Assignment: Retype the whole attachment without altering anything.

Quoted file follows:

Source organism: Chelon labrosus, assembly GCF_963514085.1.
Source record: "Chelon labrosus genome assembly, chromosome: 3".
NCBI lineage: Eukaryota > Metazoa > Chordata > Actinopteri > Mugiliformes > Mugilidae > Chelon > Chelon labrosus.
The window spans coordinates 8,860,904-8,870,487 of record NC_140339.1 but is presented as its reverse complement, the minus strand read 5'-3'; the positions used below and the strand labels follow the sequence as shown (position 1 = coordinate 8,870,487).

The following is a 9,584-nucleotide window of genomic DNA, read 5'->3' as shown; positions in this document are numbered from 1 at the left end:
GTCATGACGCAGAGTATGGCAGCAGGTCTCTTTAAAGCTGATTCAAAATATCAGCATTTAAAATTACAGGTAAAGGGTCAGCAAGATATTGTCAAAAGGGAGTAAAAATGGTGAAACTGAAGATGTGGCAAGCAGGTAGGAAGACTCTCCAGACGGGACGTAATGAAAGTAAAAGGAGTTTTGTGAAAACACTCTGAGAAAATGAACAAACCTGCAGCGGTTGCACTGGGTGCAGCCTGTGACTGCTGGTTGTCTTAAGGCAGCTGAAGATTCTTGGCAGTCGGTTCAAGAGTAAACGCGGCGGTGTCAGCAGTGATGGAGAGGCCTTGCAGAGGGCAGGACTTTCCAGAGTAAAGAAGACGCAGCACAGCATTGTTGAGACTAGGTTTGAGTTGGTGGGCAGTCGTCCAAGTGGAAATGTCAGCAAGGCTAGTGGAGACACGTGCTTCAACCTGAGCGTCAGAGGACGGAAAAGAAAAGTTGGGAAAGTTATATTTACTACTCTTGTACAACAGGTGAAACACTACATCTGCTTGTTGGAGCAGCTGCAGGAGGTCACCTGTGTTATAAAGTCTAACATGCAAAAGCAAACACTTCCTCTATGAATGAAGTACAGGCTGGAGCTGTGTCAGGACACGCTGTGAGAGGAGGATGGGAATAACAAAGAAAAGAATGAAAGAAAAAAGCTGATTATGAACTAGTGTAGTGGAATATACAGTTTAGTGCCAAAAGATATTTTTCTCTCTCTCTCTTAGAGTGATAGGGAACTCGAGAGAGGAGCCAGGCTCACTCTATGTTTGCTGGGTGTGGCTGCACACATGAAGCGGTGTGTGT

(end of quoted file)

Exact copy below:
Source organism: Chelon labrosus, assembly GCF_963514085.1.
Source record: "Chelon labrosus genome assembly, chromosome: 3".
NCBI lineage: Eukaryota > Metazoa > Chordata > Actinopteri > Mugiliformes > Mugilidae > Chelon > Chelon labrosus.
The window spans coordinates 8,860,904-8,870,487 of record NC_140339.1 but is presented as its reverse complement, the minus strand read 5'-3'; the positions used below and the strand labels follow the sequence as shown (position 1 = coordinate 8,870,487).

The following is a 9,584-nucleotide window of genomic DNA, read 5'->3' as shown; positions in this document are numbered from 1 at the left end:
GTCATGACGCAGAGTATGGCAGCAGGTCTCTTTAAAGCTGATTCAAAATATCAGCATTTAAAATTACAGGTAAAGGGTCAGCAAGATATTGTCAAAAGGGAGTAAAAATGGTGAAACTGAAGATGTGGCAAGCAGGTAGGAAGACTCTCCAGACGGGACGTAATGAAAGTAAAAGGAGTTTTGTGAAAACACTCTGAGAAAATGAACAAACCTGCAGCGGTTGCACTGGGTGCAGCCTGTGACTGCTGGTTGTCTTAAGGCAGCTGAAGATTCTTGGCAGTCGGTTCAAGAGTAAACGCGGCGGTGTCAGCAGTGATGGAGAGGCCTTGCAGAGGGCAGGACTTTCCAGAGTAAAGAAGACGCAGCACAGCATTGTTGAGACTAGGTTTGAGTTGGTGGGCAGTCGTCCAAGTGGAAATGTCAGCAAGGCTAGTGGAGACACGTGCTTCAACCTGAGCGTCAGAGGACGGAAAAGAAAAGTTGGGAAAGTTATATTTACTACTCTTGTACAACAGGTGAAACACTACATCTGCTTGTTGGAGCAGCTGCAGGAGGTCACCTGTGTTATAAAGTCTAACATGCAAAAGCAAACACTTCCTCTATGAATGAAGTACAGGCTGGAGCTGTGTCAGGACACGCTGTGAGAGGAGGATGGGAATAACAAAGAAAAGAATGAAAGAAAAAAGCTGATTATGAACTAGTGTAGTGGAATATACAGTTTAGTGCCAAAAGATATTTTTCTCTCTCTCTCTTAGAGTGATAGGGAACTCGAGAGAGGAGCCAGGCTCACTCTATGTTTGCTGGGTGTGGCTGCACACATGAAGCGGTGTGTGT